Laura Jane Grace ryan russell

Rock ’n’ roll memoirs have become a genre all their own, usually telling similar stories of fame, sex, alcohol, and heroic amounts of drugs. These books have largely become formulaic, written by white, able-bodied, cisgender men. Tranny: Confessions of Punk Rock’s Most Infamous Anarchist Sellout, the new memoir by Against Me! singer and guitar player Laura Jane Grace, nearly falls into redundant “rock star tell-all” territory, but Grace sets her memoir apart by describing her experience with lifelong gender dysphoria—Grace finally came out as transgender just four years ago.

Born Thomas Gabel in 1980, Grace was raised in South Florida by her mother after she separated from Grace’s disciplinarian military father. After a few early run-ins with the law, Grace discovered the DIY punk rock scene, which gave her an outlet for her rebellious energy. Tranny—cowritten with Noisey’s Dan Ozzi—traces the meteoric rise of Against Me!, from ramshackle two-piece folk-punk band to playing stadiums. Grace takes a few obligatory shots at former bandmates and label execs, but she mostly aims at herself, believing that all of her self-perceived narcissism, arrogance, and rage came from her dysphoria.

Half of Tranny is made up of Grace’s journals, which she’s kept most of her life. The other half—presumably the parts cowritten with Ozzi—is composed in dry “memoirese,” lacking the lyricism that has endeared Grace’s music to thousands of fans across the world. But what the memoir sections lack in original voice, the journal entries make up for with illustrations of the magnitude of fear and confusion she’d been living with for so long. “How many years am I going to spend staring at dress windows wishing they were mine?” she writes in a May 2004 entry. “I pray for something or someone to save me.”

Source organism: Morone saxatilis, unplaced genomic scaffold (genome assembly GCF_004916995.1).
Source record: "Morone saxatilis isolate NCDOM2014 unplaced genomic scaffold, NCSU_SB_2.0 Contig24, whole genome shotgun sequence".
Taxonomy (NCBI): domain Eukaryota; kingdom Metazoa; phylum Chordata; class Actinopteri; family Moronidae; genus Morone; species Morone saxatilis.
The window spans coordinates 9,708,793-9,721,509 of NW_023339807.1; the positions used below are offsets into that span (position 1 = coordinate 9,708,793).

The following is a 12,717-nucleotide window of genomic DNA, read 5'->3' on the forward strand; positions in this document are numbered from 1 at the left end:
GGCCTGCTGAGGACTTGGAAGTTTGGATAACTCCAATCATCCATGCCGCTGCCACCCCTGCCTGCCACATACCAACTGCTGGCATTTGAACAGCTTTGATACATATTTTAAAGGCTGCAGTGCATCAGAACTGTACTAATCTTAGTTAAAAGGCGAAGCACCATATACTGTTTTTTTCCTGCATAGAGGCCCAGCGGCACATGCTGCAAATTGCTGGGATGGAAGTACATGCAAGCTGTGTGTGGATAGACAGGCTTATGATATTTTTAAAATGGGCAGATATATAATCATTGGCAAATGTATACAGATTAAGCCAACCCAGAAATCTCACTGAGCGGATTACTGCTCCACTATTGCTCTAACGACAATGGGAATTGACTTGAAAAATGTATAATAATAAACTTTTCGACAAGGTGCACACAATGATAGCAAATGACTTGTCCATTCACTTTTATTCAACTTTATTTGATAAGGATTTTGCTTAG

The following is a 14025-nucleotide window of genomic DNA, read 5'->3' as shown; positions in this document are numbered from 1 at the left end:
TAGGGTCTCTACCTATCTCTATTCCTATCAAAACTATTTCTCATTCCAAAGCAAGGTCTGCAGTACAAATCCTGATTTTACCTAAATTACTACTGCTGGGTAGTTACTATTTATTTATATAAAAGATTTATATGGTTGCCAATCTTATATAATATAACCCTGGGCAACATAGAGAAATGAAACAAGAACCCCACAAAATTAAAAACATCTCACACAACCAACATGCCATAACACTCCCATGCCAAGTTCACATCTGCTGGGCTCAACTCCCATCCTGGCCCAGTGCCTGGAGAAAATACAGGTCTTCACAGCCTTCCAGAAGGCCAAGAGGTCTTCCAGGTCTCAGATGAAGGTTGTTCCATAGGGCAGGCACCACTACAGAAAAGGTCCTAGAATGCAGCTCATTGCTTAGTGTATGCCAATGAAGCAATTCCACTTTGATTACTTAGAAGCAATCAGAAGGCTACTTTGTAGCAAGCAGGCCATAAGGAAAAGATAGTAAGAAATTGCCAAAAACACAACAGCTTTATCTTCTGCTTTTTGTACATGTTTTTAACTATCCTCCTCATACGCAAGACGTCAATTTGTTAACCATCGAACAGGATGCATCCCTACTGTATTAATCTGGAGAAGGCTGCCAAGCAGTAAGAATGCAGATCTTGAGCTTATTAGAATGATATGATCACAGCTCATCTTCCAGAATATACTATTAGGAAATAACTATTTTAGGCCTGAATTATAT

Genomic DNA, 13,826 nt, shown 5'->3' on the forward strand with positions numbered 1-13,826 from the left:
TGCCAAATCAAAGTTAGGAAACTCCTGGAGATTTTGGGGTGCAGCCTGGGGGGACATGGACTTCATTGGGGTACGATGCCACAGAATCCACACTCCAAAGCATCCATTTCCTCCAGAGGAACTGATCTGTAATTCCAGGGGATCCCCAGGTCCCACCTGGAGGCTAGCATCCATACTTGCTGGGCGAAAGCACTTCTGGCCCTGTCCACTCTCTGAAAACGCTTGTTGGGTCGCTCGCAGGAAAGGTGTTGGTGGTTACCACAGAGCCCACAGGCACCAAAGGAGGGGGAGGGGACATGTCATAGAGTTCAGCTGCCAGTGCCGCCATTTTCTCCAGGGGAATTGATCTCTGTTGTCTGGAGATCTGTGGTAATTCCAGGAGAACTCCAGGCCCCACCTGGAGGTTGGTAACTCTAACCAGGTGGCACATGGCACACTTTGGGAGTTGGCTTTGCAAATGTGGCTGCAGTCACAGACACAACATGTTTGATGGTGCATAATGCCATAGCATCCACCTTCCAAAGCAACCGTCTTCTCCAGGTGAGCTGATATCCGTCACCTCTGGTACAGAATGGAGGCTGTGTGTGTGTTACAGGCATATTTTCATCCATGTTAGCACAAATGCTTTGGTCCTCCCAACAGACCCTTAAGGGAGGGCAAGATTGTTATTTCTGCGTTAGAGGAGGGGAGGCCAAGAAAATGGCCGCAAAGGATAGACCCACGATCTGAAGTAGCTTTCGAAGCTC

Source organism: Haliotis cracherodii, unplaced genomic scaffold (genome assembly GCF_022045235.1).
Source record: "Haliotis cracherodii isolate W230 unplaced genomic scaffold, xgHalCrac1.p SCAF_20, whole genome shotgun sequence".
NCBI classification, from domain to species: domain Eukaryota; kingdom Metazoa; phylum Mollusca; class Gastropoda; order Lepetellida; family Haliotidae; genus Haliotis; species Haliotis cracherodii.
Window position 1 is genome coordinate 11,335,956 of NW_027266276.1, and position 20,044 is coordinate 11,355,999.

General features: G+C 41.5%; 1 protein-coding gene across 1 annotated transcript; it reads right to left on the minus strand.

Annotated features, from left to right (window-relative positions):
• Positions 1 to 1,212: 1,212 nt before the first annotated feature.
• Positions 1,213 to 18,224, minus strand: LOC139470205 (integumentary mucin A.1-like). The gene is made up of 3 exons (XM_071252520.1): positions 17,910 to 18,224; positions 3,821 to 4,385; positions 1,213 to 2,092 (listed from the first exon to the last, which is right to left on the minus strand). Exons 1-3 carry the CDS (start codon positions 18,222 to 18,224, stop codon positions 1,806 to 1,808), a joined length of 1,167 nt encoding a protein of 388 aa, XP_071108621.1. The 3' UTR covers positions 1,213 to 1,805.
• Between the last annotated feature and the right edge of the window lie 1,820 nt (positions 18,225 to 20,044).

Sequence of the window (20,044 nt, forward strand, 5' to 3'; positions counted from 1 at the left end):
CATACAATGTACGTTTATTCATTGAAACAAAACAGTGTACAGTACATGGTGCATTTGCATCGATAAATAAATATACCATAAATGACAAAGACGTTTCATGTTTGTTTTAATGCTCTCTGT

Given that Grace only came out in 2012, Tranny is less about her new life as an out transwoman than it is about suffering from gender dysphoria for most of her life, while at the same time trying to lead a successful band (who attracted plenty of their own enemies). Though Tranny is not entirely reinventing the rock memoir, it does offer a new perspective, and it comes at a critical time for a nation that is still wrestling with transphobia. Grace and a few others are doing their part to open up the conversation, but many more will have to add their voices for true progress to be made. For Grace, and for others like her, Tranny is only the beginning of the story.


Tranny: Confessions of Punk Rock’s Most Infamous Anarchist Sellout
by Laura Jane Grace with Dan Ozzi
(Hachette)